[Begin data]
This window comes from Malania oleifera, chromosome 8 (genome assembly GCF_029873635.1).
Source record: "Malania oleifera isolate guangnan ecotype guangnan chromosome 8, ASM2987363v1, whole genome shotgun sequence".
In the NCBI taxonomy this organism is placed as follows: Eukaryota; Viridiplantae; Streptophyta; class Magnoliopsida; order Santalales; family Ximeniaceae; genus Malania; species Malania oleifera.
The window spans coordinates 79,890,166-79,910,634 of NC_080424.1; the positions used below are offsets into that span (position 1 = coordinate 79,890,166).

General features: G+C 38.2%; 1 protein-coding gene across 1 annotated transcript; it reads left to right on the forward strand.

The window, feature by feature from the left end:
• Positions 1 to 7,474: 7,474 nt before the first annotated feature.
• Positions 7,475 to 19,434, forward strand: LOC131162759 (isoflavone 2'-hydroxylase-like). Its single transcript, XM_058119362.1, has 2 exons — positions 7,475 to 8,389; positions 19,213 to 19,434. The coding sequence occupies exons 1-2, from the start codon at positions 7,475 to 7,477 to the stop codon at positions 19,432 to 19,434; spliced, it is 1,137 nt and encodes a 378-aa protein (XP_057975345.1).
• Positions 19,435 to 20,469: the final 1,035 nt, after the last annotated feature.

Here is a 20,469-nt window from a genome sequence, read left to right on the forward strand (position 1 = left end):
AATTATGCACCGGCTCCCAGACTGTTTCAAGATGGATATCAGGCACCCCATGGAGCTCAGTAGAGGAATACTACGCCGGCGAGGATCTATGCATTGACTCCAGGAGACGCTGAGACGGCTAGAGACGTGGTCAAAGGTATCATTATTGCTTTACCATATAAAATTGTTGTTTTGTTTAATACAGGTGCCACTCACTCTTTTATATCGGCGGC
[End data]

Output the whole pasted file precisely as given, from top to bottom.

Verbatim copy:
This window comes from Malania oleifera, chromosome 8 (genome assembly GCF_029873635.1).
Source record: "Malania oleifera isolate guangnan ecotype guangnan chromosome 8, ASM2987363v1, whole genome shotgun sequence".
In the NCBI taxonomy this organism is placed as follows: Eukaryota; Viridiplantae; Streptophyta; class Magnoliopsida; order Santalales; family Ximeniaceae; genus Malania; species Malania oleifera.
The window spans coordinates 79,890,166-79,910,634 of NC_080424.1; the positions used below are offsets into that span (position 1 = coordinate 79,890,166).

General features: G+C 38.2%; 1 protein-coding gene across 1 annotated transcript; it reads left to right on the forward strand.

The window, feature by feature from the left end:
• Positions 1 to 7,474: 7,474 nt before the first annotated feature.
• Positions 7,475 to 19,434, forward strand: LOC131162759 (isoflavone 2'-hydroxylase-like). Its single transcript, XM_058119362.1, has 2 exons — positions 7,475 to 8,389; positions 19,213 to 19,434. The coding sequence occupies exons 1-2, from the start codon at positions 7,475 to 7,477 to the stop codon at positions 19,432 to 19,434; spliced, it is 1,137 nt and encodes a 378-aa protein (XP_057975345.1).
• Positions 19,435 to 20,469: the final 1,035 nt, after the last annotated feature.

Here is a 20,469-nt window from a genome sequence, read left to right on the forward strand (position 1 = left end):
AATTATGCACCGGCTCCCAGACTGTTTCAAGATGGATATCAGGCACCCCATGGAGCTCAGTAGAGGAATACTACGCCGGCGAGGATCTATGCATTGACTCCAGGAGACGCTGAGACGGCTAGAGACGTGGTCAAAGGTATCATTATTGCTTTACCATATAAAATTGTTGTTTTGTTTAATACAGGTGCCACTCACTCTTTTATATCGGCGGC